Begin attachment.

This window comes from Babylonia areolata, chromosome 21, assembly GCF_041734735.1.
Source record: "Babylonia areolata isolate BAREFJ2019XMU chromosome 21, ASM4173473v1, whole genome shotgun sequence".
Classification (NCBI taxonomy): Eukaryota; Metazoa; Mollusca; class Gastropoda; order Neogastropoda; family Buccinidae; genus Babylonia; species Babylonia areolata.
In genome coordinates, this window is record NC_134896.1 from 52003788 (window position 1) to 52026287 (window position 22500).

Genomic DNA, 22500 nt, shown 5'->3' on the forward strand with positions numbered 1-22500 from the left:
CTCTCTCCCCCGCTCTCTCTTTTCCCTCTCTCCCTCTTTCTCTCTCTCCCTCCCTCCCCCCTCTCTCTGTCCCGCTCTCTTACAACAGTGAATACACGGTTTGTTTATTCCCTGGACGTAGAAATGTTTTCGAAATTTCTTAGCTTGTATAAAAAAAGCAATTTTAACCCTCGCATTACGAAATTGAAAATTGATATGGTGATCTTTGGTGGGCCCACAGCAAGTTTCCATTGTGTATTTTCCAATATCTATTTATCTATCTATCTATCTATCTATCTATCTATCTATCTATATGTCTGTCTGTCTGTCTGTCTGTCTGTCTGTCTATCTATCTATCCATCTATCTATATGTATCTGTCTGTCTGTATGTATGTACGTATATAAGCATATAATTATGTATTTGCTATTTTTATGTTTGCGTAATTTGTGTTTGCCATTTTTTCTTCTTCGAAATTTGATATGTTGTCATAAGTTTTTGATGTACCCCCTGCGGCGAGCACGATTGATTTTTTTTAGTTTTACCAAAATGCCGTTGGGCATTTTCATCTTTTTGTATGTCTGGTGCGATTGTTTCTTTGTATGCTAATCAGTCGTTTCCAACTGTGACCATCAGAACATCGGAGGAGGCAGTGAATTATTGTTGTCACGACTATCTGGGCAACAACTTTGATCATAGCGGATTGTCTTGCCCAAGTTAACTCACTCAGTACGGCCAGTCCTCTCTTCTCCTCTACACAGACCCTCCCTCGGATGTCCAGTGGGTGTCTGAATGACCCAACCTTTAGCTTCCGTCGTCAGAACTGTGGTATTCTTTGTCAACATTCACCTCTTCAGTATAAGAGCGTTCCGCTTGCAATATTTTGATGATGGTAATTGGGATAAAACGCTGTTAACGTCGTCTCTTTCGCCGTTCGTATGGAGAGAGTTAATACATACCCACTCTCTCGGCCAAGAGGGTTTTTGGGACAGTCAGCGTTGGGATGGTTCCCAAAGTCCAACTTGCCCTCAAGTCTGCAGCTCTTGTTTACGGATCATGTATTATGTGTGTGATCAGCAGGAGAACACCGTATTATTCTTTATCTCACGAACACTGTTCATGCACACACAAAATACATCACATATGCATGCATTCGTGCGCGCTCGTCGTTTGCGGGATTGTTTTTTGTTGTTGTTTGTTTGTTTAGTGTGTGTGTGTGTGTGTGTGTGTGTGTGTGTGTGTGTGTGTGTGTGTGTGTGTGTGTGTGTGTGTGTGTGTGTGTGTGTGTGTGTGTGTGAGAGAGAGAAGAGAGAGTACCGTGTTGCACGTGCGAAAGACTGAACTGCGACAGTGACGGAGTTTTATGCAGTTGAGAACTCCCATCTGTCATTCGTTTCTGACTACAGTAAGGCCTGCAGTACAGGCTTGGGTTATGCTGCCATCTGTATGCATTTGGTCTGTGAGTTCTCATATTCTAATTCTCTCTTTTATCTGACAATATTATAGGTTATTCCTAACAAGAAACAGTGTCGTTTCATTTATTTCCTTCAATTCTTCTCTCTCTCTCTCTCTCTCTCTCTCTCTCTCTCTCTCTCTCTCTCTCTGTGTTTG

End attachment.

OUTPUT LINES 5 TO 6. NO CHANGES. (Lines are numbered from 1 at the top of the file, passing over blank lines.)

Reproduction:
Genomic DNA, 22500 nt, shown 5'->3' on the forward strand with positions numbered 1-22500 from the left:
CTCTCTCCCCCGCTCTCTCTTTTCCCTCTCTCCCTCTTTCTCTCTCTCCCTCCCTCCCCCCTCTCTCTGTCCCGCTCTCTTACAACAGTGAATACACGGTTTGTTTATTCCCTGGACGTAGAAATGTTTTCGAAATTTCTTAGCTTGTATAAAAAAAGCAATTTTAACCCTCGCATTACGAAATTGAAAATTGATATGGTGATCTTTGGTGGGCCCACAGCAAGTTTCCATTGTGTATTTTCCAATATCTATTTATCTATCTATCTATCTATCTATCTATCTATCTATCTATATGTCTGTCTGTCTGTCTGTCTGTCTGTCTGTCTATCTATCTATCCATCTATCTATATGTATCTGTCTGTCTGTATGTATGTACGTATATAAGCATATAATTATGTATTTGCTATTTTTATGTTTGCGTAATTTGTGTTTGCCATTTTTTCTTCTTCGAAATTTGATATGTTGTCATAAGTTTTTGATGTACCCCCTGCGGCGAGCACGATTGATTTTTTTTAGTTTTACCAAAATGCCGTTGGGCATTTTCATCTTTTTGTATGTCTGGTGCGATTGTTTCTTTGTATGCTAATCAGTCGTTTCCAACTGTGACCATCAGAACATCGGAGGAGGCAGTGAATTATTGTTGTCACGACTATCTGGGCAACAACTTTGATCATAGCGGATTGTCTTGCCCAAGTTAACTCACTCAGTACGGCCAGTCCTCTCTTCTCCTCTACACAGACCCTCCCTCGGATGTCCAGTGGGTGTCTGAATGACCCAACCTTTAGCTTCCGTCGTCAGAACTGTGGTATTCTTTGTCAACATTCACCTCTTCAGTATAAGAGCGTTCCGCTTGCAATATTTTGATGATGGTAATTGGGATAAAACGCTGTTAACGTCGTCTCTTTCGCCGTTCGTATGGAGAGAGTTAATACATACCCACTCTCTCGGCCAAGAGGGTTTTTGGGACAGTCAGCGTTGGGATGGTTCCCAAAGTCCAACTTGCCCTCAAGTCTGCAGCTCTTGTTTACGGATCATGTATTATGTGTGTGATCAGCAGGAGAACACCGTATTATTCTTTATCTCACGAACACTGTTCATGCACACACAAAATACATCACATATGCATGCATTCGTGCGCGCTCGTCGTTTGCGGGATTGTTTTTTGTTGTTGTTTGTTTGTTTAGTGTGTGTGTGTGTGTGTGTGTGTGTGTGTGTGTGTGTGTGTGTGTGTGTGTGTGTGTGTGTGTGTGTGTGTGTGTGTGTGTGTGTGTGTGAGAGAGAGAAGAGAGAGTACCGTGTTGCACGTGCGAAAGACTGAACTGCGACAGTGACGGAGTTTTATGCAGTTGAGAACTCCCATCTGTCATTCGTTTCTGACTACAGTAAGGCCTGCAGTACAGGCTTGGGTTATGCTGCCATCTGTATGCATTTGGTCTGTGAGTTCTCATATTCTAATTCTCTCTTTTATCTGACAATATTATAGGTTATTCCTAACAAGAAACAGTGTCGTTTCATTTATTTCCTTCAATTCTTCTCTCTCTCTCTCTCTCTCTCTCTCTCTCTCTCTCTCTCTCTCTCTCTGTGTTTG